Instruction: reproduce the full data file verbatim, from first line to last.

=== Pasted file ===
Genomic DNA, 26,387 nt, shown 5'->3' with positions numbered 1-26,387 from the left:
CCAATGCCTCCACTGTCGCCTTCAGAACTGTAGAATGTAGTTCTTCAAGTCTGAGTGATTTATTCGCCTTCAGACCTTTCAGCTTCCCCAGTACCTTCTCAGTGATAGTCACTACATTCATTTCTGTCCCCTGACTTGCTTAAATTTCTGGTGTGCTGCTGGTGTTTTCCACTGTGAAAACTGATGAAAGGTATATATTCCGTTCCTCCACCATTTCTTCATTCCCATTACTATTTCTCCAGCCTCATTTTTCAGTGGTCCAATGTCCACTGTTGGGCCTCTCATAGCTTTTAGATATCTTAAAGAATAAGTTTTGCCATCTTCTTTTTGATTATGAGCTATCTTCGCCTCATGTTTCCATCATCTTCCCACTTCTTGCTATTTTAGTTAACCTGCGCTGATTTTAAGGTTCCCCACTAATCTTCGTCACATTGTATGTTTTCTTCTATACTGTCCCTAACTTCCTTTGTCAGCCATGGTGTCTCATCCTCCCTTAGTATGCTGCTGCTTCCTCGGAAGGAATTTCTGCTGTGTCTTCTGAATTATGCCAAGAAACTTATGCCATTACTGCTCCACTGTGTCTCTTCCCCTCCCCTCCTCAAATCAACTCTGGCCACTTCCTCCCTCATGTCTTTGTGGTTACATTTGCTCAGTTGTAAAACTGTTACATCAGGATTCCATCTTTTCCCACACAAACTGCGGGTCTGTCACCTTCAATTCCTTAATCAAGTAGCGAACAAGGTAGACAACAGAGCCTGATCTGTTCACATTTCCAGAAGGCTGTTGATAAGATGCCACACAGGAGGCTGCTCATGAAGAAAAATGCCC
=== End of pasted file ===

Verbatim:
Genomic DNA, 26,387 nt, shown 5'->3' with positions numbered 1-26,387 from the left:
CCAATGCCTCCACTGTCGCCTTCAGAACTGTAGAATGTAGTTCTTCAAGTCTGAGTGATTTATTCGCCTTCAGACCTTTCAGCTTCCCCAGTACCTTCTCAGTGATAGTCACTACATTCATTTCTGTCCCCTGACTTGCTTAAATTTCTGGTGTGCTGCTGGTGTTTTCCACTGTGAAAACTGATGAAAGGTATATATTCCGTTCCTCCACCATTTCTTCATTCCCATTACTATTTCTCCAGCCTCATTTTTCAGTGGTCCAATGTCCACTGTTGGGCCTCTCATAGCTTTTAGATATCTTAAAGAATAAGTTTTGCCATCTTCTTTTTGATTATGAGCTATCTTCGCCTCATGTTTCCATCATCTTCCCACTTCTTGCTATTTTAGTTAACCTGCGCTGATTTTAAGGTTCCCCACTAATCTTCGTCACATTGTATGTTTTCTTCTATACTGTCCCTAACTTCCTTTGTCAGCCATGGTGTCTCATCCTCCCTTAGTATGCTGCTGCTTCCTCGGAAGGAATTTCTGCTGTGTCTTCTGAATTATGCCAAGAAACTTATGCCATTACTGCTCCACTGTGTCTCTTCCCCTCCCCTCCTCAAATCAACTCTGGCCACTTCCTCCCTCATGTCTTTGTGGTTACATTTGCTCAGTTGTAAAACTGTTACATCAGGATTCCATCTTTTCCCACACAAACTGCGGGTCTGTCACCTTCAATTCCTTAATCAAGTAGCGAACAAGGTAGACAACAGAGCCTGATCTGTTCACATTTCCAGAAGGCTGTTGATAAGATGCCACACAGGAGGCTGCTCATGAAGAAAAATGCCC